Soeren Kierkegaard, Preparation For A Christian Life

I [1]


“Come hither unto me, all ye that labor and are heavy laden, and I will give you rest.”





Come hither!“—It is not at all strange if he who is in danger and needs help—speedy, immediate help, perhaps—it is not strange if he cries out: “come hither”! Nor it is strange that a quack cries his wares: “come hither, I cure all maladies”; alas, for in the case of the quack it is only too true that it is the physician who has need of the sick. “Come hither all ye who at extortionate prices can pay for the cure—or at any rate for the medicine; here is physic for everybody—who can pay; come hither!” In all other cases, however, it is generally true that he who can help must be sought; and, when found, may be difficult of access; and, if access is had, his help may have to be implored a long time; and when his help has been implored a long time, he may be moved only with difficulty, that is, he sets a high price on his services; and sometimes, precisely when he refuses payment or generously asks for none, it is only an expression of how infinitely high he values his services. On the other hand, he[2] who sacrificed himself, he sacrifices himself, here too; it is indeed he who seeks those in need of help, is himself the one who goes about and calls, almost imploringly: “come hither!”

He, the only one who can help, and help with what alone is indispensable, and can save from the one truly mortal disease, he does not wait for people to come to him, but comes himself, without having been called; for it is he who calls out to them, it is he who holds out help—and what help! Indeed, that simple sage of antiquity[3] was as infinitely right as the majority who do the opposite are wrong, in setting no great price, whether on himself or his instruction; even if he thus in a certain sense proudly expressed the utter difference in kind between payment and his services. But he was not so solicitous as to beg any one to come to him, notwithstanding—or shall I say because?—he was not altogether sure what his help signified; for the more sure one is that his help is the only one obtainable, the more reason has he, in a human sense, to ask a great price for it; and the less sure one is, the more reason has he to offer freely the possible help he has, in order to do at least something for others. But he who calls himself the Savior, and knows that he is, he calls out solicitously: “come hither unto me!”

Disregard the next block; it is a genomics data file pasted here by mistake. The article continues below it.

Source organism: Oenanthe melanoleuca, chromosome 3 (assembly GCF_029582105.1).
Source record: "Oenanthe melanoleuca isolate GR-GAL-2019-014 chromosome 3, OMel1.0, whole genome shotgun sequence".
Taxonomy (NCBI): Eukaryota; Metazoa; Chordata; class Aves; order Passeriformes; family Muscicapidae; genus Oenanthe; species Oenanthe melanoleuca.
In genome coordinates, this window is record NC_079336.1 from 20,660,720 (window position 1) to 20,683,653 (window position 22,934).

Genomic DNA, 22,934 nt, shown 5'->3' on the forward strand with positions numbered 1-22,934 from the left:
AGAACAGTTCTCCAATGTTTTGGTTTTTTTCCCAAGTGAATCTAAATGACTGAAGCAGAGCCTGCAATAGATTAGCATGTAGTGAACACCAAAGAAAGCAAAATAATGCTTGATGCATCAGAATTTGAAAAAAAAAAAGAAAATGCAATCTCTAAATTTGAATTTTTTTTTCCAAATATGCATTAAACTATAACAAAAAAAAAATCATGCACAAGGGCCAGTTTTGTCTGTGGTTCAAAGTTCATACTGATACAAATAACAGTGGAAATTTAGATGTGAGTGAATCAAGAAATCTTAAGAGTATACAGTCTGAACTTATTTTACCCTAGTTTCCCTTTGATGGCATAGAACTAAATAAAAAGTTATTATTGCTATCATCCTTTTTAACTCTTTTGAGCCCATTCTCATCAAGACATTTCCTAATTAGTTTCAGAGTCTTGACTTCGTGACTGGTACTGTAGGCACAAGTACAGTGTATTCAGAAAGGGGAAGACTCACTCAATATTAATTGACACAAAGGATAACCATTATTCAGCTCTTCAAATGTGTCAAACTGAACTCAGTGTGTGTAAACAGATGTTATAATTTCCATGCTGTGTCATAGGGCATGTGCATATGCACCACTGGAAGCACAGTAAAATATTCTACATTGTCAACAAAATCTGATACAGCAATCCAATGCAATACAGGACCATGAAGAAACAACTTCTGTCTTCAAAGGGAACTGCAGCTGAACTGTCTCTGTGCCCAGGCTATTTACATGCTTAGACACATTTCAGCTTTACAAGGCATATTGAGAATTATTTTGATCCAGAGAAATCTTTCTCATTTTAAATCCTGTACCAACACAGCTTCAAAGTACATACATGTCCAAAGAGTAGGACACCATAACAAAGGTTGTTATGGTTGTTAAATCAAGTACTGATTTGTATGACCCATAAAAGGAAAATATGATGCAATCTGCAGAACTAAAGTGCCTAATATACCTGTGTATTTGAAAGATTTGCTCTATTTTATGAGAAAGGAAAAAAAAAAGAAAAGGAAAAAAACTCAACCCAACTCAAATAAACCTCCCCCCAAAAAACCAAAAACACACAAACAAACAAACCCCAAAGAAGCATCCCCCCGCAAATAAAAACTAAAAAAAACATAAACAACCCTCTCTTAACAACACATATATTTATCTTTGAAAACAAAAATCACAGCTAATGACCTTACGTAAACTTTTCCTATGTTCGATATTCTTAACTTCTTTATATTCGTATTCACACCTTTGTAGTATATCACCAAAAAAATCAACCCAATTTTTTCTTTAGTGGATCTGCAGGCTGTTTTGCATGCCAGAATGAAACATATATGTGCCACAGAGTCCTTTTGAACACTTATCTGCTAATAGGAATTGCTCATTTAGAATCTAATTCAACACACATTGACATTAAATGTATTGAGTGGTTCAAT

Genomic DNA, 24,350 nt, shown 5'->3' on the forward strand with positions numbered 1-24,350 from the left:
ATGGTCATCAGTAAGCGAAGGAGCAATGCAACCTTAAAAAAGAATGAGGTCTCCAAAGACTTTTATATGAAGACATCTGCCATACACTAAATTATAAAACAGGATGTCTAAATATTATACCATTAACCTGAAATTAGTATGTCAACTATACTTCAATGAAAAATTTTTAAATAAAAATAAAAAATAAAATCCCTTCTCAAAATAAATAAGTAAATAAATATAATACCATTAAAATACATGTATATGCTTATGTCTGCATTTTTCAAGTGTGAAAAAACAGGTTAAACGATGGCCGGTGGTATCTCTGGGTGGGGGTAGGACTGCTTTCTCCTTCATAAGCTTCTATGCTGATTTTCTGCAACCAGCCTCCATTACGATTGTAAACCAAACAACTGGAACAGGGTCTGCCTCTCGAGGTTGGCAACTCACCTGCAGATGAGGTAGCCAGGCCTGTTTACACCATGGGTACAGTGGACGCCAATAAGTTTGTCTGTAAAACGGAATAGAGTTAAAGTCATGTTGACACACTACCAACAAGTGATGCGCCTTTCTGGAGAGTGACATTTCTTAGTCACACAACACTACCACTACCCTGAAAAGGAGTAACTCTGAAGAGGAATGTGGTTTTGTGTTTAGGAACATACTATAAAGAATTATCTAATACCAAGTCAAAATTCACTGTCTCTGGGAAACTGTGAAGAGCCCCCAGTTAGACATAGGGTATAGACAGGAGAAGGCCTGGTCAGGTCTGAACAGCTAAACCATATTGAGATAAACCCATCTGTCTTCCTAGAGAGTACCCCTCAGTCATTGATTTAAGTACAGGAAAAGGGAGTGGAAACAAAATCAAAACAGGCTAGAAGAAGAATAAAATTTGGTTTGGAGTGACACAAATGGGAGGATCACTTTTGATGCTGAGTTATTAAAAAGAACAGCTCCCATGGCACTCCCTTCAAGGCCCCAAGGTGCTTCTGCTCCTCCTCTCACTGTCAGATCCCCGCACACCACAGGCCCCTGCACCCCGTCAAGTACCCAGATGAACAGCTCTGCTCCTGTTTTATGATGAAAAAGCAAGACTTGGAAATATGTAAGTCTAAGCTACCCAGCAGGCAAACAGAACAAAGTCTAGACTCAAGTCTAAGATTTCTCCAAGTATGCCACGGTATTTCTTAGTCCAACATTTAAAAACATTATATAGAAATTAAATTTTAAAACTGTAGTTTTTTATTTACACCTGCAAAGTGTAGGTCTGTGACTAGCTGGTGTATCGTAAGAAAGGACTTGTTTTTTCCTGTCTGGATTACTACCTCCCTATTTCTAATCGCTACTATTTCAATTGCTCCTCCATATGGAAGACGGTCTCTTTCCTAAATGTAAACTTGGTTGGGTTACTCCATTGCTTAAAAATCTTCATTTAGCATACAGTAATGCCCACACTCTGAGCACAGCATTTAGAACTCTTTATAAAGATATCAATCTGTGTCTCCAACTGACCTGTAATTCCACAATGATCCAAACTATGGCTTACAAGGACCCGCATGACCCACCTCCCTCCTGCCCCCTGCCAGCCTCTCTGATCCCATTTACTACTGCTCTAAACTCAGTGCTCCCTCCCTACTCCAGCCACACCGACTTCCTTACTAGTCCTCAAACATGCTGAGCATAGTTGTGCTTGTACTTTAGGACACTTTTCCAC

“Come hither all ye!“—Strange! For if he who, when it comes to the point, perhaps cannot help a single one—if such a one should boastfully invite everybody, that would not seem so very strange, man’s nature being such as it is. But if a man is absolutely sure of being able to help, and at the same time willing to help, willing to devote his all in doing so, and with all sacrifices, then he generally makes at least one reservation; which is, to make a choice among those he means to help. That is, however willing one may be, still it is not everybody one cares to help; one does not care to sacrifice one’s self to that extent. But he, the only one who can really help, and really help everybody—the only one, therefore, who really can invite everybody—he makes no conditions whatever; but utters the invitation which, from the beginning of the world, seems to have been reserved for him: “Come hither all ye!” Ah, human self-­sacrifice, even when thou art most beautiful and noble, when we admire thee most: this is a sacrifice still greater, which is, to sacrifice every provision for one’s own self, so that in one’s willingness to help there is not even the least partiality. Ah, the love that sets no price on one’s self, that makes one forget altogether that he is the helper, and makes one altogether blind as to who it is one helps, but infinitely careful only that he be a sufferer, whatever else he may be; and thus willing unconditionally to help everybody—different, alas! in this from everybody!